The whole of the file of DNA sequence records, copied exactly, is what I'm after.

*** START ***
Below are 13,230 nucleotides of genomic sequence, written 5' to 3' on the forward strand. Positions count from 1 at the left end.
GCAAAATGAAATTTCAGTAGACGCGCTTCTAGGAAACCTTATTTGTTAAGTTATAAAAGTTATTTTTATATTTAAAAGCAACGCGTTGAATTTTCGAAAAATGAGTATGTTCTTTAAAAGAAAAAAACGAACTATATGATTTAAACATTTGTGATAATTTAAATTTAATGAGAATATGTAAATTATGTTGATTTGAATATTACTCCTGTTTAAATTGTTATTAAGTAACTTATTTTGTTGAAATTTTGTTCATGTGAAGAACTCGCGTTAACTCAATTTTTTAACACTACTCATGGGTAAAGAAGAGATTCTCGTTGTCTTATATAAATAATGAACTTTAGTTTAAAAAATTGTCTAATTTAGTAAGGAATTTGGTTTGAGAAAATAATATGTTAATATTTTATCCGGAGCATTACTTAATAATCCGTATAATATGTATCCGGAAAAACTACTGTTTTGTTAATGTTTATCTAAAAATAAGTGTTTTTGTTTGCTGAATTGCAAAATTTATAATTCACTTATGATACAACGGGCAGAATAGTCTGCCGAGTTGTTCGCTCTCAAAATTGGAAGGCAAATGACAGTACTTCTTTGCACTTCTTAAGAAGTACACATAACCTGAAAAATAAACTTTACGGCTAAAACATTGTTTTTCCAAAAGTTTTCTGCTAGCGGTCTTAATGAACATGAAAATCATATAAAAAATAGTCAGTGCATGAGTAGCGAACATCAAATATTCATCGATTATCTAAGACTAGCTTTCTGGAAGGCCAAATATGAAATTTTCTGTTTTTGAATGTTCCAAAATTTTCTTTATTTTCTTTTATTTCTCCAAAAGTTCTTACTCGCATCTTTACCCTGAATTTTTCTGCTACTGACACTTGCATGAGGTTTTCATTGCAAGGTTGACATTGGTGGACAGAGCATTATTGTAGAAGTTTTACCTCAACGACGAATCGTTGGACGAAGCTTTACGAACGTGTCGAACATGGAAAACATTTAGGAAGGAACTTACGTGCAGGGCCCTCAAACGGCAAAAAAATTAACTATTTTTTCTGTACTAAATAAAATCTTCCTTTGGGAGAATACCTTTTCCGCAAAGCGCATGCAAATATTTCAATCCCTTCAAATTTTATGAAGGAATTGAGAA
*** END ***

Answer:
Below are 13,230 nucleotides of genomic sequence, written 5' to 3' on the forward strand. Positions count from 1 at the left end.
GCAAAATGAAATTTCAGTAGACGCGCTTCTAGGAAACCTTATTTGTTAAGTTATAAAAGTTATTTTTATATTTAAAAGCAACGCGTTGAATTTTCGAAAAATGAGTATGTTCTTTAAAAGAAAAAAACGAACTATATGATTTAAACATTTGTGATAATTTAAATTTAATGAGAATATGTAAATTATGTTGATTTGAATATTACTCCTGTTTAAATTGTTATTAAGTAACTTATTTTGTTGAAATTTTGTTCATGTGAAGAACTCGCGTTAACTCAATTTTTTAACACTACTCATGGGTAAAGAAGAGATTCTCGTTGTCTTATATAAATAATGAACTTTAGTTTAAAAAATTGTCTAATTTAGTAAGGAATTTGGTTTGAGAAAATAATATGTTAATATTTTATCCGGAGCATTACTTAATAATCCGTATAATATGTATCCGGAAAAACTACTGTTTTGTTAATGTTTATCTAAAAATAAGTGTTTTTGTTTGCTGAATTGCAAAATTTATAATTCACTTATGATACAACGGGCAGAATAGTCTGCCGAGTTGTTCGCTCTCAAAATTGGAAGGCAAATGACAGTACTTCTTTGCACTTCTTAAGAAGTACACATAACCTGAAAAATAAACTTTACGGCTAAAACATTGTTTTTCCAAAAGTTTTCTGCTAGCGGTCTTAATGAACATGAAAATCATATAAAAAATAGTCAGTGCATGAGTAGCGAACATCAAATATTCATCGATTATCTAAGACTAGCTTTCTGGAAGGCCAAATATGAAATTTTCTGTTTTTGAATGTTCCAAAATTTTCTTTATTTTCTTTTATTTCTCCAAAAGTTCTTACTCGCATCTTTACCCTGAATTTTTCTGCTACTGACACTTGCATGAGGTTTTCATTGCAAGGTTGACATTGGTGGACAGAGCATTATTGTAGAAGTTTTACCTCAACGACGAATCGTTGGACGAAGCTTTACGAACGTGTCGAACATGGAAAACATTTAGGAAGGAACTTACGTGCAGGGCCCTCAAACGGCAAAAAAATTAACTATTTTTTCTGTACTAAATAAAATCTTCCTTTGGGAGAATACCTTTTCCGCAAAGCGCATGCAAATATTTCAATCCCTTCAAATTTTATGAAGGAATTGAGAA